African Lives in Northern England

by Bill Griffiths, Head of Programme and Collections

This month sees the publication of African Lives in Northern England, a project by the group of the same name. The group began in the aftermath of the murder of George Floyd, the demonstrations in support of the Black Lives Matter movement, and the creation of the Culture Against Racism forum in the North East of England.

Wanting to do something to counter ignorance and racism, Beverley Prevatt Goldstein and Barbara Kentish brought together a group of interested individuals to produce a calendar exploring the presence of people of African descent in the North of England. The calendar was sold out even before it was printed. Spurred on by this success the group agreed to produce a booklet exploring a broader range of individuals’ lives, in greater depth.

A few years earlier I was asked by a member of our Communities Team if I would be willing to show members of the North East England African Community Association (NEEACA) around Arbeia Roman fort at South Shields, not least as they were interested in the multi-cultural aspects of the site’s history.

The Romans moved troops about the frontiers of their Empire. Units were named after the places where they were first raised (eg. the garrison at Chesters Roman fort on Hadrian’s Wall—Ala II Asturum — raised in the Asturias region of Northern Spain), and increasingly evidence suggests that units may well have recruited new levies at least in part from their ‘homeland’. Indeed we believe that the final unit posted to Arbeia may well have originated from Iraq. This is not the only evidence for people born outside Britain living at the fort. Two of the finest tombstones in Roman Britain are from South Shields and demonstrate the presence of a Palmyrene (Syrian) Trader and a servant to a Cavalryman from Numidia (North West Africa).

A tombstone showing a man lounging, a servant is beneath him offering goods. The tombstone has latin inscription
The Victor Tombstone, on display at Arbeia, South Shields Roman Fort

As an archaeologist specialising in the Roman military I was long familiar with the tombstones and the multicultural nature of the population of Hadrian’s Wall in Roman times. But I have to say it was a revelation to see the tombstone of Victor (the cavalryman’s servant) through the eyes of the members of NEEACA. It was one of those moments you have working in museums when you see clearly the impact an object and its story has on people, as the group explored first-hand evidence for an African presence in this part of England almost two millennia ago.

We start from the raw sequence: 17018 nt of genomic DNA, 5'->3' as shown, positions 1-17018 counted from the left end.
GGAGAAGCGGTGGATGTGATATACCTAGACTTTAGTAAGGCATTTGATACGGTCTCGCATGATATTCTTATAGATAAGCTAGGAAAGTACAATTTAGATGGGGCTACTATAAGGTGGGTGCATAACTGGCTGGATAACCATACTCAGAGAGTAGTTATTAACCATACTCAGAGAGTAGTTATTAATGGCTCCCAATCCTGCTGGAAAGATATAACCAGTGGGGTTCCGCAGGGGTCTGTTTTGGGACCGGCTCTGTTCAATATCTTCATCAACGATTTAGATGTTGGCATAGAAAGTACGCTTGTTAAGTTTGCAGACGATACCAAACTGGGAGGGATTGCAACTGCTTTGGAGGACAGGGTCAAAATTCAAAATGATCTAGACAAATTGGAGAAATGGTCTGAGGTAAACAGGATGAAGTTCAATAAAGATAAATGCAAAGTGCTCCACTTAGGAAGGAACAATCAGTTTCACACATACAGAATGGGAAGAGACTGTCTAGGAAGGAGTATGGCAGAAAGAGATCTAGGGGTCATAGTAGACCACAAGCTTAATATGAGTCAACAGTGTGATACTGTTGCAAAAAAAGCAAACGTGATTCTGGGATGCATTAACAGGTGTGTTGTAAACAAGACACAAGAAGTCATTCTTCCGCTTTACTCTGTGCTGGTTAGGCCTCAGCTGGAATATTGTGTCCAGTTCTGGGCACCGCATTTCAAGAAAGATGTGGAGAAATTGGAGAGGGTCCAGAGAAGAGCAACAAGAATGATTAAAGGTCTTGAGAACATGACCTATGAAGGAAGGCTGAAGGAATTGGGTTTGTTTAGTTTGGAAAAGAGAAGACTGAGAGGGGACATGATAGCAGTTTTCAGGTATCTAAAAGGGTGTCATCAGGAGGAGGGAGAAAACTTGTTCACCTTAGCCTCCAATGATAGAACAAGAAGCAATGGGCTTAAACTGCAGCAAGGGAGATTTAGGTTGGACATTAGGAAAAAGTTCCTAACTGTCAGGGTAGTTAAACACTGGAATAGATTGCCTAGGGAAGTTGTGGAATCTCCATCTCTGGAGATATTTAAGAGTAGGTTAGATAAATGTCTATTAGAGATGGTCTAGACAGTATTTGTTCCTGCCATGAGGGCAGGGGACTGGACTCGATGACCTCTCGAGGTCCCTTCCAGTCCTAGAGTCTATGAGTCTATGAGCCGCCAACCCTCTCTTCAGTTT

Partly as a result of showing members of NEEACA I later found myself part of the group helping to develop the African Lives in Northern England project. The booklet is proof of the old adage ‘many hands make light work’ (although it must be acknowledged that the bulk of the work fell to Beverley as its editor) as different people took on different sections researching a select number of lives. It also revealed to me that another old adage, ‘seek and ye shall find’, was very true. In the course of researching the section on Romans I was made aware by Don O’Meara (Historic England) of a second tombstone of a Roman who originated from North Africa (in this case Algeria). We know of approximately 100 tombstones surviving from Hadrian’s Wall (which had a garrison estimated at around 15,000 soldiers for around 300 years), suggesting there were many more people of African origin in the area.

I am sure the project team would agree with me that this booklet is but scratching the surface, and there is much more hidden, or perhaps rather, overlooked, material in archives and museums across the region that can add ever more detail to the tapestry of African presence in the North. This is hinted at in the booklet with reference to baptism records that record the colour of the baptised, and therefore point to more hidden histories to be revealed. For myself it was a pleasure to learn about Mary Ann Macham — an enslaved woman who stowed away on a boat to England where she settled in North Shields. She married and on her death at the age of 91 was buried in her husband’s plot in Preston Cemetery North Shields. A recent project saw a memorial to her added to the grave. I was very pleased to be able to seek it out and pay my respects earlier in the year.

The booklet is also important for revealing the contributions people of African origin have made to the region, with sections on seamen, soldiers, engineers, doctors, writers, orators, actors, musicians and sportsmen, as well as political figures. The booklet also reminds us that there has been a series of projects designed to educate on the African presence in the North East. In fact the Hatton Gallery was the location for an exhibition entitled ‘Africans to Tyneside’, in 1943!

History is a tapestry woven from the threads of individual lives. Yet it is hard to see those threads, and people often only understand the broad image and do not notice the fine detail. This booklet reveals the detail of some of those threads and shows how they are an integral part of the rich tapestry of North East History.

The booklet is being launched at the Durham Book Festival on 17th October. Booklets can also be purchased from Caroline Afolabi-Deleu at caroline@s4a.org.uk at £5.00 with £2.00 for packaging and postage This is a limited edition and copies will be sent out on a first-come, first-serve basis as payments are received.

Further reading:

Africans on Hadrian’s wall World Heritage Site https://twmuseumsandarchives.medium.com/?p=7b3425f407ef

The Victor Tombstone:

https://twmuseumsandarchives.medium.com/?p=2f7d6b1cded3[BG1]

https://www.hadrianswallcountry.co.uk/media/news/celebrating-hidden-lgbtq-histories